LINDA WOODHEAD is a Professor of Sociology of Religion at Lancaster University. She writes on religious change in modern societies, particularly church decline and the rise of ‘no religion’. She is the author, with Andrew Brown, of That Was the Church That Was: How the Church of England Lost the English People (2016). E-mail: L.email@example.com
JAMES T. RICHARDSON is Emeritus Foundation Professor of Sociology and Judicial Studies at the University of Nevada, Reno. Among his main research interests are new religious movements and the role of the courts in managing religion. His publications include Regulating Religion: Case Studies from around the Globe (2004) and more recently The Sociology of Shari’a: Case Studies from around the World (2014, with Adam Possamai and Bryan Turner) and Legal Cases Involving New Religions and Minority Faiths (2014, with François Bellanger). In 2017 he co-edited, with Effie Fokas, a special issue of Religion, State and Society. E-mail: firstname.lastname@example.org
MARTYN PERCY is the Dean (Head) of Christ Church, Oxford, and of Christ Church Cathedral of the diocese of Oxford. From 2004 to 2014, he was Principal of Ripon College Cuddesdon. Prior to that he was Director of the Lincoln Theological Institute at the University of Manchester, and he has also been Chaplain and Director of Studies at Christ’s College, Cambridge. E-mail: email@example.com
CATHERINE WESSINGER is the Rev. H. James Yamauchi, S.J. Professor of the History of Religions at Loyola University New Orleans. She has published in the areas of new religious movements, millennialism studies, and women in religions. She is co-general editor of Nova Religio: The Journal of Alternative and Emergent Religions and editor of the “Women in Religions” series at New York University Press. She is the editor of The Oxford Handbook of Millennialism (2011). E-mail: firstname.lastname@example.org
EILEEN BARKER, FAcSS, FBA, OBE, is Professor Emeritus in Sociology with Special Reference to the Study of Religion at the London School of Economics. For over four decades her research has focused on minority religions, particularly in Europe, North America, and Asia. In 1988 she founded Inform, an educational charity providing information that is as reliable, contextualized, and up-to-date as possible about minority religions and social reactions to them. E-mail: email@example.com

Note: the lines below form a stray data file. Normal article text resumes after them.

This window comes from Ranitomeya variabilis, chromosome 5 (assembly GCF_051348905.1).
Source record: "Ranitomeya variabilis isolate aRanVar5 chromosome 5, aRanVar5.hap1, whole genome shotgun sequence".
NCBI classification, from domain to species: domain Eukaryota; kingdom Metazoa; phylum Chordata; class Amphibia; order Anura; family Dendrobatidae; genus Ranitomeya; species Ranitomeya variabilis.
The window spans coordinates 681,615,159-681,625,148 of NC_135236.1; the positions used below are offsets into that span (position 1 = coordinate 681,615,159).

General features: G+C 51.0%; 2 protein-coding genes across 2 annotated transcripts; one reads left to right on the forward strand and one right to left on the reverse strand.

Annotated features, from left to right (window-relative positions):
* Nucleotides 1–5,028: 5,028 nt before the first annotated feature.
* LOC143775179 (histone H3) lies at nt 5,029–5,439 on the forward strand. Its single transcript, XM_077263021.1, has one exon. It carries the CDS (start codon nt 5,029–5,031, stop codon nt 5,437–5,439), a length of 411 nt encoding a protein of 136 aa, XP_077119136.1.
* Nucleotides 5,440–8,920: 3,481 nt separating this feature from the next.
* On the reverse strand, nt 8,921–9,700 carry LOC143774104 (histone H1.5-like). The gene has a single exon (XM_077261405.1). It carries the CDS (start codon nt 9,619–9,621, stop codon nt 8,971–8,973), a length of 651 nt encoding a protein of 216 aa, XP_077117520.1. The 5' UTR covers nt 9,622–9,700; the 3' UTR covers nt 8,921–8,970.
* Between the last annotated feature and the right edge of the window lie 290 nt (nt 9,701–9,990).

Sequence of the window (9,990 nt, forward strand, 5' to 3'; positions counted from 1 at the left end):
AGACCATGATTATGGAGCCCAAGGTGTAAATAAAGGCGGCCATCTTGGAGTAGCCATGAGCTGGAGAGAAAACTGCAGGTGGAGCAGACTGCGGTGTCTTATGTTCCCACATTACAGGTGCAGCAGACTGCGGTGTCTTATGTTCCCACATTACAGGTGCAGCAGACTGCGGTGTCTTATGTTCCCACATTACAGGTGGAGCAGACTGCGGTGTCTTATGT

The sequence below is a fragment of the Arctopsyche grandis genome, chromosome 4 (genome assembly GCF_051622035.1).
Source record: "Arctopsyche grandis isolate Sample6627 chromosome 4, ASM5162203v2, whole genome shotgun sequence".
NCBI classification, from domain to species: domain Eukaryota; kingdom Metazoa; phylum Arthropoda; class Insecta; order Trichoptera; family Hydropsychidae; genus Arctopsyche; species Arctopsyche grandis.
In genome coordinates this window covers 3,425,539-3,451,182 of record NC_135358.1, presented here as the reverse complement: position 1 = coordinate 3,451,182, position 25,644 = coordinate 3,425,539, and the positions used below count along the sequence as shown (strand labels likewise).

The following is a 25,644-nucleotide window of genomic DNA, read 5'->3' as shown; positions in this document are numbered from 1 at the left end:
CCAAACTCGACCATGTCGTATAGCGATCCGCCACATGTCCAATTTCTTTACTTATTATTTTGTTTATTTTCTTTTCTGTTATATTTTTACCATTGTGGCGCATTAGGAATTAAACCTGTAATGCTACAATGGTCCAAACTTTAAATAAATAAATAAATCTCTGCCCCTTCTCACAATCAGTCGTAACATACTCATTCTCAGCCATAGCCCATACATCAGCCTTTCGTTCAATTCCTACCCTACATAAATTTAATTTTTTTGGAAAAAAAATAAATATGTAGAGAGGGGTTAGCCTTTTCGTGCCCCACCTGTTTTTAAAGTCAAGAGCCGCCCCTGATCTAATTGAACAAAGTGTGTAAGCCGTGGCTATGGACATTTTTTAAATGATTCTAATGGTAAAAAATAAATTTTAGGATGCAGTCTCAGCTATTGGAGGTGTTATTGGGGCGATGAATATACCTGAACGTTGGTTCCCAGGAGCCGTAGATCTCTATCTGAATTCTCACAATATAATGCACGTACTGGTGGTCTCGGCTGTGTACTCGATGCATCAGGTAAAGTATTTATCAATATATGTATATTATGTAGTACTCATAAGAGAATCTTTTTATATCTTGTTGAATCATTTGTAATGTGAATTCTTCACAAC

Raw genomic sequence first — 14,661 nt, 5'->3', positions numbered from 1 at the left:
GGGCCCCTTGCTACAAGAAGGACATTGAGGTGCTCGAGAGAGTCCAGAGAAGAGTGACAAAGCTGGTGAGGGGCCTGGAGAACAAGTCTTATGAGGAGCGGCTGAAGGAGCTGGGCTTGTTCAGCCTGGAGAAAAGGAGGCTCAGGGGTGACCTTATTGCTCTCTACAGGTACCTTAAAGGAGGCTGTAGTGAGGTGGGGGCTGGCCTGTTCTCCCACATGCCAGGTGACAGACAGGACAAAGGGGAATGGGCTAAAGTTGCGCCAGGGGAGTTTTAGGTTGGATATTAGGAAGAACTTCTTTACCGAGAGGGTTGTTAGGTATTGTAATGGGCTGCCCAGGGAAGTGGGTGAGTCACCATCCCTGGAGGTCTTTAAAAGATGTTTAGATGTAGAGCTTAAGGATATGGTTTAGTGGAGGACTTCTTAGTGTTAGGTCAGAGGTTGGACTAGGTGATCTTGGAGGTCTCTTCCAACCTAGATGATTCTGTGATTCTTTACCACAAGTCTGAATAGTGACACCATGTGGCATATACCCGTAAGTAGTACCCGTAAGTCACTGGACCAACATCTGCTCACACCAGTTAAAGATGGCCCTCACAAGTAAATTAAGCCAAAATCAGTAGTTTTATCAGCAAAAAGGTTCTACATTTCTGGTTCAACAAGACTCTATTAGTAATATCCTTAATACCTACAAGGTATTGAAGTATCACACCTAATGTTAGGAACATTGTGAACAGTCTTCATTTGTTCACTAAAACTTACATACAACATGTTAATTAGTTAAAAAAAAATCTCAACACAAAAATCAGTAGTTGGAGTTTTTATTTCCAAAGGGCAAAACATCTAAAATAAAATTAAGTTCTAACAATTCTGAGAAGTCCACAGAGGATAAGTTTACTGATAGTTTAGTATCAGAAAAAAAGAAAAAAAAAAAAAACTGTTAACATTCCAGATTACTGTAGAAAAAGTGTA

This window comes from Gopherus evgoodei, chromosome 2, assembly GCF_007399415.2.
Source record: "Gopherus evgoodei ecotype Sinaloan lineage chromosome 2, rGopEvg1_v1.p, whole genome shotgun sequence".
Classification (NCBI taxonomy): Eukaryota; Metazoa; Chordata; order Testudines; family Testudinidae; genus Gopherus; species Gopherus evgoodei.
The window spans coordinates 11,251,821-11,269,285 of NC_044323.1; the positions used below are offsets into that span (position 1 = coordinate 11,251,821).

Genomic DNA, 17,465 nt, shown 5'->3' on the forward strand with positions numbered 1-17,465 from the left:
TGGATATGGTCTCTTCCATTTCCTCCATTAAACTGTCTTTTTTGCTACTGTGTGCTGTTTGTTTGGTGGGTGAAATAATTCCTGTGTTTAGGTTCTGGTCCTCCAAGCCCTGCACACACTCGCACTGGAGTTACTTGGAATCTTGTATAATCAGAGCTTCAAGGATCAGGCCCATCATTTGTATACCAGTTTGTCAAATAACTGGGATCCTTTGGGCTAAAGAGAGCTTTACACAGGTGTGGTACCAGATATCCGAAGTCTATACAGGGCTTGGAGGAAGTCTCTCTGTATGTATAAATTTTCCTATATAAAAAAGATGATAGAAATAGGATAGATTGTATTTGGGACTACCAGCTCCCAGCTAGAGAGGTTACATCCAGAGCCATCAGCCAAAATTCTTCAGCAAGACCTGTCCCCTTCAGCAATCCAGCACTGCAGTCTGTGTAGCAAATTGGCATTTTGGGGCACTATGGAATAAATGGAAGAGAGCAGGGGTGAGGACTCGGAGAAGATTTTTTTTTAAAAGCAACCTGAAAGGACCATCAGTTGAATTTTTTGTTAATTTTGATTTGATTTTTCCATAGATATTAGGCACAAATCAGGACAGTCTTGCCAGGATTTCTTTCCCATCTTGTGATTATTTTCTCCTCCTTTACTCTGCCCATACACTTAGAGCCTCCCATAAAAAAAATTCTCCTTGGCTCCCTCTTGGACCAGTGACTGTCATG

BarkerEileen. 1979a. “In the Beginning: The Battle of Creationist Science against Evolutionism.” In On the Margins of Science: The Social Construction of Rejected Knowledge ed. RoyWallis179-200. Keele: Keele University Press.
BarkerEileen. 1996. “You Don’t Get Marxists in Fundamentalists Boots: A Comparative Exploration of the Presentation of Self as Implicit Religion.” In LSE on Social Science: A Centenary Anthology ed. HelenSasson and DerekDiamond195-215. London: LSE Books.
BarkerEileen. 1997. “But Who’s Going to Win? National and Minority Religions in Post-Communist Society.” In New Religious Phenomena in Central and Eastern Europe ed. IrenaBorowik and GrzegorzBabiński25-62. Krakow: Nomos.
BarkerEileen. 2006. “What Should We Do about the Cults? Policies, Information and the Perspective of INFORM.” In The New Religious Question: State Regulation or State Interference? ed. PaulineCôté and Gunn T.Jeremy371-395. Frankfurt: Peter Lang.
BarkerEileen. 2009. “In God’s Name: Practising Unconditional Love to the Death.” In Dying for Faith: Religiously Motivated Violence in the Contemporary World ed. MadawiAl-Rasheed and MaratShterin49-58. London: I.B. Tauris.
BarkerEileen. 2011a. “Religion in China: Some Introductory Notes for the Intrepid Western Scholar.” In Social Scientific Studies of Religion in China: Methodology Theories and Findings ed. FenggangYang and GraemeLang109-132. Leiden: Brill.
BarkerEileen. 2012. “Ageing in New Religions: The Varieties of Later Experiences.” Diskus: The Journal of the British Association for the Study of Religions12: 1-23. http://diskus.basr.ac.uk/index.php/DISKUS/article/view/21/20.
BarkerEileen. 2017a. “The Changing Scene: What Might Happen and What Might Be Less Likely to Happen?” In Visioning New and Minority Religions: Projecting the Future ed. Eugene V.Gallagher7-19. Farnham: Ashgate.